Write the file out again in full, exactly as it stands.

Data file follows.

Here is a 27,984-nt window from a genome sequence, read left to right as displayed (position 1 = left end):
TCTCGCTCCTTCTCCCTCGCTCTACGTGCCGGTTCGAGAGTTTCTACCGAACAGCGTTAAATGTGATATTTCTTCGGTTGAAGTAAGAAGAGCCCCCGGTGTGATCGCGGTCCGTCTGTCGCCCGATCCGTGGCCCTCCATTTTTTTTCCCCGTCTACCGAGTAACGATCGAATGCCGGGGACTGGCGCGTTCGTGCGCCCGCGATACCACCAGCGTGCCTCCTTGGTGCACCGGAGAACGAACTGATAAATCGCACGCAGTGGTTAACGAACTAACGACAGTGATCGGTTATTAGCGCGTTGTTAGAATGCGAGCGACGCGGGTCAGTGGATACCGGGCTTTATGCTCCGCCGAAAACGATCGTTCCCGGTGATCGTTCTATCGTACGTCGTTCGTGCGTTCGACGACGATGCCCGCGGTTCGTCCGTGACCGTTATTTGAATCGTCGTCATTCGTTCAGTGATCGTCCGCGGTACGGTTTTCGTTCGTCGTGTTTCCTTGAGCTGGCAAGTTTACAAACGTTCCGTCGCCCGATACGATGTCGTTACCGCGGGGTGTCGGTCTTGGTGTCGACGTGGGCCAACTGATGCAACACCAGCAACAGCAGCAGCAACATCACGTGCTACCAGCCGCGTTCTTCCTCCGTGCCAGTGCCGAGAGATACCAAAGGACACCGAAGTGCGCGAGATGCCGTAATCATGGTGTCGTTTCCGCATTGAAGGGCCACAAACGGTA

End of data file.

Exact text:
Here is a 27,984-nt window from a genome sequence, read left to right as displayed (position 1 = left end):
TCTCGCTCCTTCTCCCTCGCTCTACGTGCCGGTTCGAGAGTTTCTACCGAACAGCGTTAAATGTGATATTTCTTCGGTTGAAGTAAGAAGAGCCCCCGGTGTGATCGCGGTCCGTCTGTCGCCCGATCCGTGGCCCTCCATTTTTTTTCCCCGTCTACCGAGTAACGATCGAATGCCGGGGACTGGCGCGTTCGTGCGCCCGCGATACCACCAGCGTGCCTCCTTGGTGCACCGGAGAACGAACTGATAAATCGCACGCAGTGGTTAACGAACTAACGACAGTGATCGGTTATTAGCGCGTTGTTAGAATGCGAGCGACGCGGGTCAGTGGATACCGGGCTTTATGCTCCGCCGAAAACGATCGTTCCCGGTGATCGTTCTATCGTACGTCGTTCGTGCGTTCGACGACGATGCCCGCGGTTCGTCCGTGACCGTTATTTGAATCGTCGTCATTCGTTCAGTGATCGTCCGCGGTACGGTTTTCGTTCGTCGTGTTTCCTTGAGCTGGCAAGTTTACAAACGTTCCGTCGCCCGATACGATGTCGTTACCGCGGGGTGTCGGTCTTGGTGTCGACGTGGGCCAACTGATGCAACACCAGCAACAGCAGCAGCAACATCACGTGCTACCAGCCGCGTTCTTCCTCCGTGCCAGTGCCGAGAGATACCAAAGGACACCGAAGTGCGCGAGATGCCGTAATCATGGTGTCGTTTCCGCATTGAAGGGCCACAAACGGTA